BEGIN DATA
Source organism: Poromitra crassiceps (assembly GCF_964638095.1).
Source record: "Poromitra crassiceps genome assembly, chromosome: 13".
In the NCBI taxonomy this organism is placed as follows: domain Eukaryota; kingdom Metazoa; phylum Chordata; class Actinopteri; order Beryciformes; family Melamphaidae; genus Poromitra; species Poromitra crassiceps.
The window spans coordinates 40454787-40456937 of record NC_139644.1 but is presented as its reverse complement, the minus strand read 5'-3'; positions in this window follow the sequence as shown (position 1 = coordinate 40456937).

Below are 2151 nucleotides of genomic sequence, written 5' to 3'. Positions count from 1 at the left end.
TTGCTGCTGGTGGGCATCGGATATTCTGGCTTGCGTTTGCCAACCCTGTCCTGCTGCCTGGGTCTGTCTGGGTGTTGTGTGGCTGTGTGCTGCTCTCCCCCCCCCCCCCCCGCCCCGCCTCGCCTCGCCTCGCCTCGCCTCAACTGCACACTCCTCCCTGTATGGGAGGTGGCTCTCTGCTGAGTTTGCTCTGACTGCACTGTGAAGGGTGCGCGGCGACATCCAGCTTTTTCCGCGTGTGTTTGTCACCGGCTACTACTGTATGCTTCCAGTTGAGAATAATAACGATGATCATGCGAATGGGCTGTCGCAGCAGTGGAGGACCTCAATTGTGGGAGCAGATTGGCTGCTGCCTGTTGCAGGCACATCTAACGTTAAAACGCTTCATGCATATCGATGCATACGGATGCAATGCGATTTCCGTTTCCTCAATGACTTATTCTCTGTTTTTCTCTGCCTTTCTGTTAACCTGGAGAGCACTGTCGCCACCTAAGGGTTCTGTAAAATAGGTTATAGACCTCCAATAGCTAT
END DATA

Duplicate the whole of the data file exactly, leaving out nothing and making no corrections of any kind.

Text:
Source organism: Poromitra crassiceps (assembly GCF_964638095.1).
Source record: "Poromitra crassiceps genome assembly, chromosome: 13".
In the NCBI taxonomy this organism is placed as follows: domain Eukaryota; kingdom Metazoa; phylum Chordata; class Actinopteri; order Beryciformes; family Melamphaidae; genus Poromitra; species Poromitra crassiceps.
The window spans coordinates 40454787-40456937 of record NC_139644.1 but is presented as its reverse complement, the minus strand read 5'-3'; positions in this window follow the sequence as shown (position 1 = coordinate 40456937).

Below are 2151 nucleotides of genomic sequence, written 5' to 3'. Positions count from 1 at the left end.
TTGCTGCTGGTGGGCATCGGATATTCTGGCTTGCGTTTGCCAACCCTGTCCTGCTGCCTGGGTCTGTCTGGGTGTTGTGTGGCTGTGTGCTGCTCTCCCCCCCCCCCCCCCGCCCCGCCTCGCCTCGCCTCGCCTCGCCTCAACTGCACACTCCTCCCTGTATGGGAGGTGGCTCTCTGCTGAGTTTGCTCTGACTGCACTGTGAAGGGTGCGCGGCGACATCCAGCTTTTTCCGCGTGTGTTTGTCACCGGCTACTACTGTATGCTTCCAGTTGAGAATAATAACGATGATCATGCGAATGGGCTGTCGCAGCAGTGGAGGACCTCAATTGTGGGAGCAGATTGGCTGCTGCCTGTTGCAGGCACATCTAACGTTAAAACGCTTCATGCATATCGATGCATACGGATGCAATGCGATTTCCGTTTCCTCAATGACTTATTCTCTGTTTTTCTCTGCCTTTCTGTTAACCTGGAGAGCACTGTCGCCACCTAAGGGTTCTGTAAAATAGGTTATAGACCTCCAATAGCTAT